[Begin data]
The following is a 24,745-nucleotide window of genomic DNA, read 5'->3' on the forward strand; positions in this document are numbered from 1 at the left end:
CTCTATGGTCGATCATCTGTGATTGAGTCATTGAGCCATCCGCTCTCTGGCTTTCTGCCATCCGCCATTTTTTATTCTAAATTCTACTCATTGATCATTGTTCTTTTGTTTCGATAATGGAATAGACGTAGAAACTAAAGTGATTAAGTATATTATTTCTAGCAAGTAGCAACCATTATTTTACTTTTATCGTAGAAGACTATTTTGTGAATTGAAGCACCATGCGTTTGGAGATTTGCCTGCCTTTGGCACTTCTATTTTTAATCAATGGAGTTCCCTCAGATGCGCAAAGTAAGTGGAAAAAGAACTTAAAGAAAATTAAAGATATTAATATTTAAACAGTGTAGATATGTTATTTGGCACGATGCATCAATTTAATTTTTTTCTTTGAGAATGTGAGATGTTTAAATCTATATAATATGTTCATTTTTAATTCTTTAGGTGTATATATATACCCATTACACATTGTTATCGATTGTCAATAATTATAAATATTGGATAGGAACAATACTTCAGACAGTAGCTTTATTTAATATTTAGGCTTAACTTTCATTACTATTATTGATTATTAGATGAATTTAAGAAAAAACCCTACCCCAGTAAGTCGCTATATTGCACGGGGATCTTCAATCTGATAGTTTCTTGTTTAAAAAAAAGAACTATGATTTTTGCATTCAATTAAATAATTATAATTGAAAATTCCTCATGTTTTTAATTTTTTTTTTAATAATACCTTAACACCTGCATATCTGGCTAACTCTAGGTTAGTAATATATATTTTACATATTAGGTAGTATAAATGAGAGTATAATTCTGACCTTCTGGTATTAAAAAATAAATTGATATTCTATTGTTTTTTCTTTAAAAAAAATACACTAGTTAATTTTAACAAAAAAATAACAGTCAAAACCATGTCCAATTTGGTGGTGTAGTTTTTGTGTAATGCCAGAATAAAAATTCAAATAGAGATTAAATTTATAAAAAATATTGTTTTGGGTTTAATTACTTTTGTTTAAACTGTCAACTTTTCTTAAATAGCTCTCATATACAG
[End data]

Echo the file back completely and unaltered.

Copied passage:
The following is a 24,745-nucleotide window of genomic DNA, read 5'->3' on the forward strand; positions in this document are numbered from 1 at the left end:
CTCTATGGTCGATCATCTGTGATTGAGTCATTGAGCCATCCGCTCTCTGGCTTTCTGCCATCCGCCATTTTTTATTCTAAATTCTACTCATTGATCATTGTTCTTTTGTTTCGATAATGGAATAGACGTAGAAACTAAAGTGATTAAGTATATTATTTCTAGCAAGTAGCAACCATTATTTTACTTTTATCGTAGAAGACTATTTTGTGAATTGAAGCACCATGCGTTTGGAGATTTGCCTGCCTTTGGCACTTCTATTTTTAATCAATGGAGTTCCCTCAGATGCGCAAAGTAAGTGGAAAAAGAACTTAAAGAAAATTAAAGATATTAATATTTAAACAGTGTAGATATGTTATTTGGCACGATGCATCAATTTAATTTTTTTCTTTGAGAATGTGAGATGTTTAAATCTATATAATATGTTCATTTTTAATTCTTTAGGTGTATATATATACCCATTACACATTGTTATCGATTGTCAATAATTATAAATATTGGATAGGAACAATACTTCAGACAGTAGCTTTATTTAATATTTAGGCTTAACTTTCATTACTATTATTGATTATTAGATGAATTTAAGAAAAAACCCTACCCCAGTAAGTCGCTATATTGCACGGGGATCTTCAATCTGATAGTTTCTTGTTTAAAAAAAAGAACTATGATTTTTGCATTCAATTAAATAATTATAATTGAAAATTCCTCATGTTTTTAATTTTTTTTTTAATAATACCTTAACACCTGCATATCTGGCTAACTCTAGGTTAGTAATATATATTTTACATATTAGGTAGTATAAATGAGAGTATAATTCTGACCTTCTGGTATTAAAAAATAAATTGATATTCTATTGTTTTTTCTTTAAAAAAAATACACTAGTTAATTTTAACAAAAAAATAACAGTCAAAACCATGTCCAATTTGGTGGTGTAGTTTTTGTGTAATGCCAGAATAAAAATTCAAATAGAGATTAAATTTATAAAAAATATTGTTTTGGGTTTAATTACTTTTGTTTAAACTGTCAACTTTTCTTAAATAGCTCTCATATACAG